As the end of the tax year approaches there are various rules, rates and allowances in place which if used effectively can ensure you are working in the most tax efficient way.
This is why we have created a Year End Tax Guide which covers the following topics from personal allowances and reliefs through to penalties and upcoming charges.
Personal Allowances and Reliefs
The personal allowance for the current tax year is £12,500. Non-savings income above the personal allowance is taxed at rates from 20% to 45% (or 19% to 46% in Scotland).
A higher marginal tax rate may be payable between £100,000 and £125,000 when the personal allowance is gradually withdrawn. This gives an effective marginal rate of 60% (61.5% in Scotland) in this band for non-savings and savings income.
You may be able to transfer £1,250 of your personal allowance to your spouse or civil partner if neither of you is a higher-rate taxpayer.
Generally speaking, it is relevant when one spouse or civil partner is not able to use all of their personal allowance.
All companies making profits in the UK pay the main rate of corporation tax at 19% in 2019/20.
On one hand, a promise to reduce the main rate of corporation tax from 19% to 17% from 1 April 2020 has been legislated for. On the other hand, the Government has pledged to shelve this planned increase to keep the main rate of corporation tax at 19% for 2020/21.
Business owners are entitled to claim deductions from income for costs which are incurred wholly and exclusively in running the business. Determining how this rule applies in practice can be a challenge. In most circumstances, a deduction may not be claimed in respect of depreciation. However, deductions in the form of capital allowances are available for some expenditure on qualifying capital expenditure.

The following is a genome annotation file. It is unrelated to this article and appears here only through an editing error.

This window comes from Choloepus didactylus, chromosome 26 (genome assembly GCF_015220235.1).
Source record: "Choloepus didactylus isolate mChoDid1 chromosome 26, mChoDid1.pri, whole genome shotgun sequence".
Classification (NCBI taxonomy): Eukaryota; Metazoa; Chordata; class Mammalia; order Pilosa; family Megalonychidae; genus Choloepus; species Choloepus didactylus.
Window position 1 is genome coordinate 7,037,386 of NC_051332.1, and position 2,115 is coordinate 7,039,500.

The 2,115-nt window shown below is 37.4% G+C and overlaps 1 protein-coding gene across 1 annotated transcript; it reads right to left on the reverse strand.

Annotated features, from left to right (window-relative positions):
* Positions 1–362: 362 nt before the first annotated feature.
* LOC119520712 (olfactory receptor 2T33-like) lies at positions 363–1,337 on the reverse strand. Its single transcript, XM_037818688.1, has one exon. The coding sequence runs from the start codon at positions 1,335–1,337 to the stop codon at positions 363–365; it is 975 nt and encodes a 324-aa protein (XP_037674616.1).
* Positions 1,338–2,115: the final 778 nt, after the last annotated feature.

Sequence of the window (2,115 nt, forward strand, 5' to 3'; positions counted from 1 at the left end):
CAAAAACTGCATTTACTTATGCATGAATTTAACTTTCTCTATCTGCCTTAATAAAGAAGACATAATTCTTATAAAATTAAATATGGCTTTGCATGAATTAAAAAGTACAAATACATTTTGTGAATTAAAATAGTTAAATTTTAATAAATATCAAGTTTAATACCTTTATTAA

Making the most of the annual pensions allowance is a particularly attractive option for higher earners.
Personal tax relief applies on pension contributions made by individuals, contributions paid by an employer will be an allowable expense for corporation tax purposes, the amount payable into a pension may be restricted by the annual allowance or net relevant earnings.
The penalty regime covers income tax, corporation tax, VAT and inheritance tax. Miss the first income tax return filing deadline and the next day you will be liable for a £100 fine. Leave it for another three months and the maximum penalty rises by £10 a day, up to a maximum of £900. After six months a further £300 or 5% of the tax due – whichever is the higher – is added.
In some serious cases the penalty can be even higher than this. There are also penalties to cover the notification of starting a business and filing returns and accounts at Companies House. Penalty rates range from £150 for a private company filing the accounts not more than one month late, up to £7,500 for a public company filing accounts more than six months late.
Year End Tax Guide 2019/20
From help and advice on frequently asked questions to detailed summaries of the tax rates, our Year End Tax Guide is a good resource to help ensure you are doing everything to be working tax efficiently.Download for free
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